How to carve out extra time to invest in your business (or in yourself)
What insights your current behaviors, systems and habits can give you into creating more time.
The value of time boxing—limiting the period (and the amount of head space) you’ll devote to a particular thing.
Using habit stacking to create efficient ways to complete “must do” tasks.
How to use consistent habit tracking—aka streaks—to motivate you to stay on course.
When to buy back time—and overcoming your mental blocks that keep you from doing it.
“Checklists or SOPs lift a weight off of you. It's this cognitive weight where…if you just do it in an order—the stuff that's going to happen every day—it gives you more freedom.”—JS
“It’s like Steve jobs wearing his black turtleneck and jeans every day. He didn't want to dedicate brain space to something that didn't matter.”—RM
“Time boxing helps quite a bit with the good enough slash perfectionism thing. Like the more you work on it, the better it will feel like it's getting therefore it becomes infinite.”—JS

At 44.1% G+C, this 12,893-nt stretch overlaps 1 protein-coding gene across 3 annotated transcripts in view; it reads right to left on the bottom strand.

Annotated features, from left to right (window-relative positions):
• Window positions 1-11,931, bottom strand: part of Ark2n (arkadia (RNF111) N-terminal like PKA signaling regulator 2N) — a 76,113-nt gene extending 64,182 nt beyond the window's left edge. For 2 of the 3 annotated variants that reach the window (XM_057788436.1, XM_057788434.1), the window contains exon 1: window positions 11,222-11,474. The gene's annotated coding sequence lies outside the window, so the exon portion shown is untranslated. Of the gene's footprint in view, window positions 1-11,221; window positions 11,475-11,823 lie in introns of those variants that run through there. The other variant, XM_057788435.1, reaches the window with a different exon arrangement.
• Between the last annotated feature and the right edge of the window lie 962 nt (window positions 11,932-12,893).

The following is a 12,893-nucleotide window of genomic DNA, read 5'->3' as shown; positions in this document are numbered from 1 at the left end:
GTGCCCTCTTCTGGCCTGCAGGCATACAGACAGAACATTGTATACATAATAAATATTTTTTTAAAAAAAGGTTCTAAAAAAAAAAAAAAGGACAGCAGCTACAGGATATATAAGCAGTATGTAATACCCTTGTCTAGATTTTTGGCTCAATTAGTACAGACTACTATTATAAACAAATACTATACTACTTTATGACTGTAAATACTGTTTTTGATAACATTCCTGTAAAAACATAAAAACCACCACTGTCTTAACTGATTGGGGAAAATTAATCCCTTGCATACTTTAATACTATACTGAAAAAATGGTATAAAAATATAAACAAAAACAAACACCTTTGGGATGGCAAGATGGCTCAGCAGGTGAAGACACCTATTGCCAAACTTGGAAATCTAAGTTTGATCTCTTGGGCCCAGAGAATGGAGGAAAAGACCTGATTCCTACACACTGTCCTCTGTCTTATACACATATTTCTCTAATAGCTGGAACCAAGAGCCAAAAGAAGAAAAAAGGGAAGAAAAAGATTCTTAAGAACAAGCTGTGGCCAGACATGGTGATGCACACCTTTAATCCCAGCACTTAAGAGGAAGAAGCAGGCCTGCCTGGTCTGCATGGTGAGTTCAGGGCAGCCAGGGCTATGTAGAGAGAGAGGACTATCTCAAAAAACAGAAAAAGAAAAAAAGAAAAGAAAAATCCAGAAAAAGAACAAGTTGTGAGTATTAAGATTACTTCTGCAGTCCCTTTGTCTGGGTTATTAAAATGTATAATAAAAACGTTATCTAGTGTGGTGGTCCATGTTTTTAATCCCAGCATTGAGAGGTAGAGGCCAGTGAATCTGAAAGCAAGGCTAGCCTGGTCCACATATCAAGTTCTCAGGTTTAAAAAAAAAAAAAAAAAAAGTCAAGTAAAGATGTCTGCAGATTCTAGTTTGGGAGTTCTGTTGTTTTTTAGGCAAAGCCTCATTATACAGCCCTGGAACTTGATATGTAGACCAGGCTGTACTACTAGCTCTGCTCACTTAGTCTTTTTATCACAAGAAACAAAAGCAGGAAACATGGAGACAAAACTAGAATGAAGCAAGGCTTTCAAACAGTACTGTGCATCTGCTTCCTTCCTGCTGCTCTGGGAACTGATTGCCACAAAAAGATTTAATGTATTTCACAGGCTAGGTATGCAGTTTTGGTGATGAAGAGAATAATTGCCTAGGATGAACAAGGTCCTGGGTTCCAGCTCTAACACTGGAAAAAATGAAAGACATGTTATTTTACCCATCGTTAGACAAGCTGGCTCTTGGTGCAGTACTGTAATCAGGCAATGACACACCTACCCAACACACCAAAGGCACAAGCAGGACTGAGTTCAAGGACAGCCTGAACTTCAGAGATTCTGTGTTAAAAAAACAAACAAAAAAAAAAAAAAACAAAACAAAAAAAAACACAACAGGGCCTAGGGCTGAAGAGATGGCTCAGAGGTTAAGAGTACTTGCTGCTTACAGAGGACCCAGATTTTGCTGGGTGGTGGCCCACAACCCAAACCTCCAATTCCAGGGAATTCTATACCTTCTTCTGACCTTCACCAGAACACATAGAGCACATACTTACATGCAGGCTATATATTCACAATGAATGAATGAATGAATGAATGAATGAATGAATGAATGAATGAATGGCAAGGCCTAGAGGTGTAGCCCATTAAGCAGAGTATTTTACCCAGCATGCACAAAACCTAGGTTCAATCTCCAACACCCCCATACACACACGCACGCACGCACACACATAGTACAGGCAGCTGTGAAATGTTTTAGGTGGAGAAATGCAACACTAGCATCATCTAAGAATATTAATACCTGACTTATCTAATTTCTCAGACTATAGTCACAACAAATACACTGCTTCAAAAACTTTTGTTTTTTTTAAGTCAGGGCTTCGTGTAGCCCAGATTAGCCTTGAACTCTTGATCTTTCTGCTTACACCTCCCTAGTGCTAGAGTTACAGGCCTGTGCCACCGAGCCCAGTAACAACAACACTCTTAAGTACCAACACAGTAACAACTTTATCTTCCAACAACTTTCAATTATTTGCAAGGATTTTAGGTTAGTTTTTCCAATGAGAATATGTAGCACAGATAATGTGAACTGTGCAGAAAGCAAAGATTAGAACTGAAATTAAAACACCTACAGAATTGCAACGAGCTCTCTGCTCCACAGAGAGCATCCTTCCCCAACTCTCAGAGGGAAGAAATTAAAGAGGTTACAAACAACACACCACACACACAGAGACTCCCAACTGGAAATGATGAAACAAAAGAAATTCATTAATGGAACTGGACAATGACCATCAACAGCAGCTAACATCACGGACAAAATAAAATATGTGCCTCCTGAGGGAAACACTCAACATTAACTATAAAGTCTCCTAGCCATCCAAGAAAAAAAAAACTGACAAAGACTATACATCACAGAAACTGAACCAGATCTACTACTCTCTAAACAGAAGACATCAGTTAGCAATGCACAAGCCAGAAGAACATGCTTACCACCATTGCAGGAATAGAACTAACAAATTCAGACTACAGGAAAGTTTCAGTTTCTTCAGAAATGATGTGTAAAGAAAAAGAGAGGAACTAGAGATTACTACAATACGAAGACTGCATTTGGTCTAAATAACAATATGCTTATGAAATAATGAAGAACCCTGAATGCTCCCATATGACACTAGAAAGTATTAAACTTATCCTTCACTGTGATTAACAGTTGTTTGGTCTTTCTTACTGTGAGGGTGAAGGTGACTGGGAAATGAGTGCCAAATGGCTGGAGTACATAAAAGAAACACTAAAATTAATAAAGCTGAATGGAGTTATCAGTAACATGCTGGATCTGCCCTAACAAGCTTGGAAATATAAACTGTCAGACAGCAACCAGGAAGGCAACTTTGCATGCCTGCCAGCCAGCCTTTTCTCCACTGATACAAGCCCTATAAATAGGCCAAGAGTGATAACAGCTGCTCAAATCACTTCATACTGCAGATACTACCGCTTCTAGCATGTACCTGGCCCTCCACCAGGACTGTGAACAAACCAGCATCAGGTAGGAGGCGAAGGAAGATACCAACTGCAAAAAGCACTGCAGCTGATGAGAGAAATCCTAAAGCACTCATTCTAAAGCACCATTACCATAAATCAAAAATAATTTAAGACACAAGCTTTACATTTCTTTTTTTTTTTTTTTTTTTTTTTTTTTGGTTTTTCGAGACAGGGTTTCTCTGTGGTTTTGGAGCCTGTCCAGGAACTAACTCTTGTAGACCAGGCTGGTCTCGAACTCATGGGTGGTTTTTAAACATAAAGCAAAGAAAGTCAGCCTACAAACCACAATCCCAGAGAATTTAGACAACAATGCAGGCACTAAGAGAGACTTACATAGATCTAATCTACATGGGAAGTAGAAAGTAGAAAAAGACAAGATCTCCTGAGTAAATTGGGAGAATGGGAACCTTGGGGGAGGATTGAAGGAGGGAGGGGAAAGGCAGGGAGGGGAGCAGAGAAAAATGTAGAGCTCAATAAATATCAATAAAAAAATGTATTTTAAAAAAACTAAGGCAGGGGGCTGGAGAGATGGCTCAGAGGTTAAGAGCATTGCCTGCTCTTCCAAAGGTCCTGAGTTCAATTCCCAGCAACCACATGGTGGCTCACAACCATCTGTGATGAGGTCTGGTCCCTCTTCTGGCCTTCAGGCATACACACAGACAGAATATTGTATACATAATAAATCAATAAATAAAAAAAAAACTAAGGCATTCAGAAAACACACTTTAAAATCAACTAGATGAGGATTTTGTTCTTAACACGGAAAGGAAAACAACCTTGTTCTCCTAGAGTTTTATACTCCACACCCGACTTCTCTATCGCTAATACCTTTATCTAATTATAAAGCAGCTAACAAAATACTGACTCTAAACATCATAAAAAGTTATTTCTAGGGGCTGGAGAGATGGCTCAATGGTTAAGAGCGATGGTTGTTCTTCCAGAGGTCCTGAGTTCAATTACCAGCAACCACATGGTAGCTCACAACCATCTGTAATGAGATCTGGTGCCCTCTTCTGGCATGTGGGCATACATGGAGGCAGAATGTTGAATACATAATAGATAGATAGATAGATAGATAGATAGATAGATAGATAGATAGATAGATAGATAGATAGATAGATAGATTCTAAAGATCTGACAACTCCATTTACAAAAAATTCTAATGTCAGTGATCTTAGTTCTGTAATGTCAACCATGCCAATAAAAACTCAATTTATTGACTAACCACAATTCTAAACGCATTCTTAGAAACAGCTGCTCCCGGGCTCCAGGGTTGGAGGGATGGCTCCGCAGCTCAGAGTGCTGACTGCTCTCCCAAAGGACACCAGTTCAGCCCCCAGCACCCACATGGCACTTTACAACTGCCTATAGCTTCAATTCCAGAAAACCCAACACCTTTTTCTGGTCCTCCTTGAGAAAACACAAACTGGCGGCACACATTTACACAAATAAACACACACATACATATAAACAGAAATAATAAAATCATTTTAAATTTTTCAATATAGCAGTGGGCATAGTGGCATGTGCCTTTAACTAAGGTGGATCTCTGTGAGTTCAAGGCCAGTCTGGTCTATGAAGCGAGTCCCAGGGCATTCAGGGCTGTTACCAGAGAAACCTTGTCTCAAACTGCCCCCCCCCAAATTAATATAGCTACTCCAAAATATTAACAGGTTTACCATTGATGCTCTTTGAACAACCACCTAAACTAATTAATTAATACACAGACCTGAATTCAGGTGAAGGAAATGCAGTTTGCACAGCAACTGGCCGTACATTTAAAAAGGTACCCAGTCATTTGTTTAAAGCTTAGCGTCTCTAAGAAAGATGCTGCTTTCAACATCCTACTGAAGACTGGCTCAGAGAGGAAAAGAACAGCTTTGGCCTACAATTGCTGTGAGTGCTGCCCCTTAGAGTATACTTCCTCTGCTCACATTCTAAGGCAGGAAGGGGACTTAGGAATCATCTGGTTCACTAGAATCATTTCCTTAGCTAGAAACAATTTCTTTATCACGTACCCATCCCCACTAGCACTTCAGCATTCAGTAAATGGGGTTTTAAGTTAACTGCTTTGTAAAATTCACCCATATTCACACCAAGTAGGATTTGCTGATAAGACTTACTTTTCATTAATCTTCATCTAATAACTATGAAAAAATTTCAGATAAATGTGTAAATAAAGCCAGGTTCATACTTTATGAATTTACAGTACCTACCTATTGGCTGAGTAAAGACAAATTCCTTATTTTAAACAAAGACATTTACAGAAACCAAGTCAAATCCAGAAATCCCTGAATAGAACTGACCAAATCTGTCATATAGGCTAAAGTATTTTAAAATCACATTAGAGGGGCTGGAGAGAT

“A little trick that I found that works really well—if morning is a good time for you to do detailed work—push your lunch as late as you can.”—RM
“I'm all about streaks. It's in my DNA to not want to break a streak.”—JS
“We can buy back time by hiring people to do things that we believe must be done. And it's not just about the business. It might be that you hire somebody to mow your lawn or buy your groceries.”—RM
“One thing is just to get rid of the things you don't need to do.”—JS
“There are people who will think nothing of spending a hundred thousand dollars in their business, but…can't have somebody mow their lawn. ‘I can't spend $10, but I can spend a hundred thousand.’ Sometimes the $10 will give you more value.”—RM